5 Things Your Body May Experience When You Get Back Climbing And How To Fix It

5 Things Your Body May Experience When You Get Back Climbing And How To Fix It

By Olivia Ratcliffe

@olivialeeratcliffe - Instagram

The walls are currently back open, current guidelines are in place and climbers can finally get back to pulling on plastic. It’s been a while since we have been able to climb inside and you may or may not have kept up training at home. If you have been to a climbing wall again, you may have experienced some of the following after your session, depending on how much training you have kept up over lockdown. If you can relate to the following symptoms of returning to climbing, here is how you can help fix them!
Attached below is also a video of the methods discussed. 


  • Forearm tightness (particularly in the wrist flexors)
  • Aching fingers
  • Aching shoulders
  • Fatigue
  • Achy elbows


  1. Forearm tightness

Those fingers just aren’t used to squeezing like they used to be, even if you’ve been hangboarding! You may not feel it when you climb but a day or two later, your forearms may feel tight and achy, especially when you bend your wrist back!


If you didn’t know, that’s because the muscles responsible for bending the fingers, and allowing you to hold on, start at the elbow, run down the forearm and finish in your fingers.  Just like a workout lifting weights and getting achy biceps or legs, the muscle fibres in the forearms have been torn due to climbing causing the achy tightness!


How to fix

  • Forearm massage
  • Wrist stretches
  • Finger stretches


*Massage helps to promote blood flow to the muscles, which carries nutrients to help rebuild the muscle fibres and take away the toxins within the muscle. Movement at joints, especially dynamic stretching helps to promote the release of synovial fluid within a joint. This helps to lubricate the joint and also contains nutrients to help with repairing the joint/muscles.


  1. Aching fingers

Aching fingers is one to be careful of. Remember, to take things steady when getting back climbing and progress slowly, especially if you did have a hangboard or trained during lockdown! In most cases, the muscles in your fingers, don’t know what has hit them and may feel stiff when bending and when making a fist.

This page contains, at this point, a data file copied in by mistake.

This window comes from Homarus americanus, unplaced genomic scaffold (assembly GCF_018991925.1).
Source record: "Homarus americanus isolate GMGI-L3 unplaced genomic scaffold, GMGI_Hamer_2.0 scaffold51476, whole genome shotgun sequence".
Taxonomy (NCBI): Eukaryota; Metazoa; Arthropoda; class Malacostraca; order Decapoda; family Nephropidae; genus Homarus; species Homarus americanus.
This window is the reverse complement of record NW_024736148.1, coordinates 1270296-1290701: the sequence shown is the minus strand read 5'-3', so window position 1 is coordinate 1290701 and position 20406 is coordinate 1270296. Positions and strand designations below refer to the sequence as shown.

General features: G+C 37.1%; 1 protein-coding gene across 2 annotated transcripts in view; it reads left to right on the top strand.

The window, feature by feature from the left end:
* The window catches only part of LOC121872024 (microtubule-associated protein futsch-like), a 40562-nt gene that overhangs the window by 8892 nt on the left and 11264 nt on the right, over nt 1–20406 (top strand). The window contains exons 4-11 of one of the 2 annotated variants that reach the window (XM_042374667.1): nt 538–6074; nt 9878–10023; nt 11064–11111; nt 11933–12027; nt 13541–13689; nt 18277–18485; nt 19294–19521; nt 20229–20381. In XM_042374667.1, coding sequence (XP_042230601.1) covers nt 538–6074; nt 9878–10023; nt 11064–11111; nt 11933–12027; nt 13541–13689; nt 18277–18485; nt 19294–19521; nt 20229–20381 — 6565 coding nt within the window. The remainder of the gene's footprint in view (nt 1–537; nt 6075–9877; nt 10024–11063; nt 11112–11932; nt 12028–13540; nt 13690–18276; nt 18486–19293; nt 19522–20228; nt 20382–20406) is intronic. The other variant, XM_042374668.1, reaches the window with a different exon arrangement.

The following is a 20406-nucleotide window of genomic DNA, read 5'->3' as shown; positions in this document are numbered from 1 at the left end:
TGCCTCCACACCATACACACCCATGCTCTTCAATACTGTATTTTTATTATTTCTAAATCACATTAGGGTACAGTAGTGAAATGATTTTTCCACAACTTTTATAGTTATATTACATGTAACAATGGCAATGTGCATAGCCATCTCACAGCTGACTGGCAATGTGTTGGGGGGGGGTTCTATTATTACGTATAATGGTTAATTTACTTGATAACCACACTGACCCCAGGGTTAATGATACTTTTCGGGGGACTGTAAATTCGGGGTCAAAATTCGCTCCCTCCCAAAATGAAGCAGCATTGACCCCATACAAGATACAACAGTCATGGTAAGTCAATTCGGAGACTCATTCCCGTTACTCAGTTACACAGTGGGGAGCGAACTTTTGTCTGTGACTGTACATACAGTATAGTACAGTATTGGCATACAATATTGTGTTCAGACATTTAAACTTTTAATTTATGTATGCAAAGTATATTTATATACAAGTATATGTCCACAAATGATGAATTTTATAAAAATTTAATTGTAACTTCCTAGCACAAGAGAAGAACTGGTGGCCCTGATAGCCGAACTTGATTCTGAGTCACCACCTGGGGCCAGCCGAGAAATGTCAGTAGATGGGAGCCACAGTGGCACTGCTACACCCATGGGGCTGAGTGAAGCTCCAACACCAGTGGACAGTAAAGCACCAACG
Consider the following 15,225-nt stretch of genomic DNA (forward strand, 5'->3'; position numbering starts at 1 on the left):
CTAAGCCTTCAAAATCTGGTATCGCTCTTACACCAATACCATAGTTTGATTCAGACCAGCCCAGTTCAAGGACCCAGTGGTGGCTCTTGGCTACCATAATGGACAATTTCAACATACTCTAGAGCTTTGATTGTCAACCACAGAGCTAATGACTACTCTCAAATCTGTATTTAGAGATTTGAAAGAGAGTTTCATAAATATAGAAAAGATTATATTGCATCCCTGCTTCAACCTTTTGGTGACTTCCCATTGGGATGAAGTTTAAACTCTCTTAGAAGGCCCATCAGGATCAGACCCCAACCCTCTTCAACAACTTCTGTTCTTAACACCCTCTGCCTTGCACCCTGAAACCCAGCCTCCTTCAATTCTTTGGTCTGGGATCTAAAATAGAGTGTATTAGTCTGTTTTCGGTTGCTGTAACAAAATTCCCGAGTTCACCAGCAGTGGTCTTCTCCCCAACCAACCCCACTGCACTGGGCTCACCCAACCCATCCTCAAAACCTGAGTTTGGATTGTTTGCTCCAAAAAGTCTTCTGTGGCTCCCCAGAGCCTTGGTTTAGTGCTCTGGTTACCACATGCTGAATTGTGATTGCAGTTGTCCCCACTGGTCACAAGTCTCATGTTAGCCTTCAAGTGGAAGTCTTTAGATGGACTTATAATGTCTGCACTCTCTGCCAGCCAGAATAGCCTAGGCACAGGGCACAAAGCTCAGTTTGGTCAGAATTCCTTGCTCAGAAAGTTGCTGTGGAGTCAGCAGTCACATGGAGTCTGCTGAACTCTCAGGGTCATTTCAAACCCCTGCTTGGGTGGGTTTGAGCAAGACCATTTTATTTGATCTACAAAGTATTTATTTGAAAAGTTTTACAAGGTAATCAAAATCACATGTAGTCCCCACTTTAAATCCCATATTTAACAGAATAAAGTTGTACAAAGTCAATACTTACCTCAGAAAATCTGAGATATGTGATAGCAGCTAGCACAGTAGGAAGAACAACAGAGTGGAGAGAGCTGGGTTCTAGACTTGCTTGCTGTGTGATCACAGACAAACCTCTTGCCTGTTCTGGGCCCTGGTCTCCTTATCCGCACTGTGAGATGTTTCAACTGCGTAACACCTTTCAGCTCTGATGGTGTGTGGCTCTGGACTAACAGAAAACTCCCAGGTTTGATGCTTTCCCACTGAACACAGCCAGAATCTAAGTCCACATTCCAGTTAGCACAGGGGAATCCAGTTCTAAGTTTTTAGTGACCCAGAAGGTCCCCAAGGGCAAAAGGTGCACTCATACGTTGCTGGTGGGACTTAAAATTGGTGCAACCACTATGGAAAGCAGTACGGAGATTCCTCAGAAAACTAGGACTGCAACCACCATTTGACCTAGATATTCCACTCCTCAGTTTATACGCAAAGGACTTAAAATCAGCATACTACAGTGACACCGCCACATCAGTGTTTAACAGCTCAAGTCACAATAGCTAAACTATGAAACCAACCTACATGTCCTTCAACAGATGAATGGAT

How to fix


  • Forearm massage
  • Finger massage with ring
  • Bending and stretching the fingers – keep moving them
  • Ice/heat



If it feels more than a muscle achy/stiffness please seek a medical professional and remember the sooner you start treating finger niggles the better. For an online consultation, information is available at the bottom of the page.


  1. Sore Shoulders

No amount of pull ups and press ups can prepare your shoulders for overhangs and pulling down on holds from different angles/positions. Just like the forearms and fingers, your shoulders have probably had a wakeup call too! Especially if you couldn’t wait to jump on the overhanging climbs that look a lot of fun.


How to fix

  • Massage ball
  • Shoulder mobility exercises


  1. Fatigue

Feeling tired after a climbing session back is expected, hangboarding throughout lockdown can’t really prepare you for that. You will probably feel “powered out” more than anything. Maybe more so if you couldn’t resist the jumpy climbs of overhanging, burly climbs.  


How to fix

Well your body just needs time and energy to repair itself. Eat plenty of protein to help your body recover, which will also help reduce muscle soreness. It is recommended to eat around 1.8g per kg of your body weight. (For example, a 60kg person should aim for around 108g of protein). Eating carbohydrates is also recommended, as they are needed to help with protein synthesis and the repairing of your muscles and also needed for energy!


Active recovery will also help you to recovery quicker. This could be a walk, yoga, light jog, anything you enjoy and gets your body moving. 


The better you can recover, the better you can train!


  1. Aching Elbows

There’s a whole series coming with regards to elbow tendonitis. As mentioned previously the finger muscles start at the elbow, so they might become irritated. Tendonitis is an overuse injury and won’t necessarily occur due to one or two sessions, however take it into consideration. Your elbows haven’t had a lot of stress through them for a while, 3-4 sessions a week again, adds up to a lot of stress.


How to fix

Keeping on top of your elbow health from the start will really help you combat future elbow tendonitis flare ups! You can do this by;

  • Forearm massages (as shown above)
  • Forearm stretches (as shown above)
  • Warming up thoroughly and gradually
  • Gradually build up the intensity, volume and frequency. So how hard you climb, how long for and how many times a week.


Again, these will be dependent on how much, or in some cases little, people have trained/climbed over the last few months and also your current and pre-lockdown ability, and an individual’s strengths and weaknesses! These symptoms will be more prevalent in beginners due to the lack of muscle memory.




 If you have any questions, more information or an online consultation, please email [email protected]



Olivia Ratcliffe


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